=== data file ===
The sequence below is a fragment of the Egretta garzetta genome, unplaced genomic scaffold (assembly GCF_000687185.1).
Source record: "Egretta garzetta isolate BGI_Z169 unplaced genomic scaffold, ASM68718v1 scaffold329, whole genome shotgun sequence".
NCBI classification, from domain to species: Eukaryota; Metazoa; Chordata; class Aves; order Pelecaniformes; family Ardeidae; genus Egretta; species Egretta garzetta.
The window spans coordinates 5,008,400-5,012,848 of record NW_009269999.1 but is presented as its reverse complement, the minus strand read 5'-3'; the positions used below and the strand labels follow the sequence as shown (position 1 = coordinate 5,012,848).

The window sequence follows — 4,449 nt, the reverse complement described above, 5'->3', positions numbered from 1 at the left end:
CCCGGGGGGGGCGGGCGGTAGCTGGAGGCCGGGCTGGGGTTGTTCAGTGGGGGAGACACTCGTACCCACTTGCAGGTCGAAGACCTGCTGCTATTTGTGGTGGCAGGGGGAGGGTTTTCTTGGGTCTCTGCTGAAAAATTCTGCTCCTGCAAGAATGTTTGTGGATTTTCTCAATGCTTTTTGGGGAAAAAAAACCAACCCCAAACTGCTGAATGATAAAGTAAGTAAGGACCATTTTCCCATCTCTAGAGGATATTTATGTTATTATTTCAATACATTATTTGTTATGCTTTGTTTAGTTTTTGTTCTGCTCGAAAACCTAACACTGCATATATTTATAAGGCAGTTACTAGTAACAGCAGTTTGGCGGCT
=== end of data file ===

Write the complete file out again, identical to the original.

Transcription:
The sequence below is a fragment of the Egretta garzetta genome, unplaced genomic scaffold (assembly GCF_000687185.1).
Source record: "Egretta garzetta isolate BGI_Z169 unplaced genomic scaffold, ASM68718v1 scaffold329, whole genome shotgun sequence".
NCBI classification, from domain to species: Eukaryota; Metazoa; Chordata; class Aves; order Pelecaniformes; family Ardeidae; genus Egretta; species Egretta garzetta.
The window spans coordinates 5,008,400-5,012,848 of record NW_009269999.1 but is presented as its reverse complement, the minus strand read 5'-3'; the positions used below and the strand labels follow the sequence as shown (position 1 = coordinate 5,012,848).

The window sequence follows — 4,449 nt, the reverse complement described above, 5'->3', positions numbered from 1 at the left end:
CCCGGGGGGGGCGGGCGGTAGCTGGAGGCCGGGCTGGGGTTGTTCAGTGGGGGAGACACTCGTACCCACTTGCAGGTCGAAGACCTGCTGCTATTTGTGGTGGCAGGGGGAGGGTTTTCTTGGGTCTCTGCTGAAAAATTCTGCTCCTGCAAGAATGTTTGTGGATTTTCTCAATGCTTTTTGGGGAAAAAAAACCAACCCCAAACTGCTGAATGATAAAGTAAGTAAGGACCATTTTCCCATCTCTAGAGGATATTTATGTTATTATTTCAATACATTATTTGTTATGCTTTGTTTAGTTTTTGTTCTGCTCGAAAACCTAACACTGCATATATTTATAAGGCAGTTACTAGTAACAGCAGTTTGGCGGCT